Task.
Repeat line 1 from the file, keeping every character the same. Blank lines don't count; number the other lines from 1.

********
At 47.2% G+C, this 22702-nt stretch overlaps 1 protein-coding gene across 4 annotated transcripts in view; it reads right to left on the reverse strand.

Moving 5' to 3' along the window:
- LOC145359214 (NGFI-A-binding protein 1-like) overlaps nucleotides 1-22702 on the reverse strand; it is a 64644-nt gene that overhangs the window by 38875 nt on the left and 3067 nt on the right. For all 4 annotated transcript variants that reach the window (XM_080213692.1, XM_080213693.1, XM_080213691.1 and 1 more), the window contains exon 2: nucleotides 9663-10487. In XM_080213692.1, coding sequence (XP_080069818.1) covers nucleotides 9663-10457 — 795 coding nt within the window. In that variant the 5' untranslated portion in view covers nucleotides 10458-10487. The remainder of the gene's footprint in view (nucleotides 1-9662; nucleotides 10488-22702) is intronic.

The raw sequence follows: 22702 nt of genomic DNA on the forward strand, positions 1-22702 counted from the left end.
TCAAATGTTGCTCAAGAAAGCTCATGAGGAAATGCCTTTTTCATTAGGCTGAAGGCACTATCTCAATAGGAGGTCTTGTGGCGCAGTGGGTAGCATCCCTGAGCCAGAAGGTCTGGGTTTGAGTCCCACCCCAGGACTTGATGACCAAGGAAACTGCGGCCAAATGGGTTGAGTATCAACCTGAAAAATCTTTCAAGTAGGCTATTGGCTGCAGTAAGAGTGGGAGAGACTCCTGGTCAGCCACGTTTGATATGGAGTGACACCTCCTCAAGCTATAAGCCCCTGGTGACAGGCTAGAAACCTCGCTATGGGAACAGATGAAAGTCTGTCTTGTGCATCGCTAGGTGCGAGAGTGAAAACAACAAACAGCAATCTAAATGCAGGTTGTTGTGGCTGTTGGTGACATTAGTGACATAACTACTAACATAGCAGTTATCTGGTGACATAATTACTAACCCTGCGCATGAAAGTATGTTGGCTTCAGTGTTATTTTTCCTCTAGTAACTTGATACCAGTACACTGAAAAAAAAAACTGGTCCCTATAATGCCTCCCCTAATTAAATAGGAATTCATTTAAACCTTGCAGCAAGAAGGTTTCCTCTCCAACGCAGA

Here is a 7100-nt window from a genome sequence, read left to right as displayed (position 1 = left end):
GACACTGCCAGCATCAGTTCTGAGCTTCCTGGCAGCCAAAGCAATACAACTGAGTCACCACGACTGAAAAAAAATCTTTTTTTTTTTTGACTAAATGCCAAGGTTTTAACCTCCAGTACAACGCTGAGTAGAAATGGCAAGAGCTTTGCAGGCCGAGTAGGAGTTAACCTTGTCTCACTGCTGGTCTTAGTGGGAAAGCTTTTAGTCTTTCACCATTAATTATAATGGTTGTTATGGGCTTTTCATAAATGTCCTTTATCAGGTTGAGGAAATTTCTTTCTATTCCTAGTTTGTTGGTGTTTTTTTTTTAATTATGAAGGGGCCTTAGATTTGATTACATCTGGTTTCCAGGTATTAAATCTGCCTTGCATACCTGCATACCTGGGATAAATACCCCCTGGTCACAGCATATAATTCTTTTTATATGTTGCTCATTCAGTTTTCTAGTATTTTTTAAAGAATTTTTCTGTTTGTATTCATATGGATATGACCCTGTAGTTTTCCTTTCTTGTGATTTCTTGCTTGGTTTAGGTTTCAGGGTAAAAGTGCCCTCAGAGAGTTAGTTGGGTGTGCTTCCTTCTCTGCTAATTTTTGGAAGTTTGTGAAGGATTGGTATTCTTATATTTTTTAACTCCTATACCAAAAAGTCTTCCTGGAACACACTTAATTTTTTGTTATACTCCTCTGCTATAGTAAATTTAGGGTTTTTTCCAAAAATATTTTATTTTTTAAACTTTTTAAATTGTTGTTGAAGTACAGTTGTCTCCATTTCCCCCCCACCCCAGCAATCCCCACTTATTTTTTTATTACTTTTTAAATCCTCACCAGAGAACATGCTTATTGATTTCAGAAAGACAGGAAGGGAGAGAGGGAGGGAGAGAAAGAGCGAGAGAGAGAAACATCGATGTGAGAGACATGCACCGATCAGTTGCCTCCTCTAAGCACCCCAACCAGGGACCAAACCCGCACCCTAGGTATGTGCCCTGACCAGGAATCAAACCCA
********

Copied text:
At 47.2% G+C, this 22702-nt stretch overlaps 1 protein-coding gene across 4 annotated transcripts in view; it reads right to left on the reverse strand.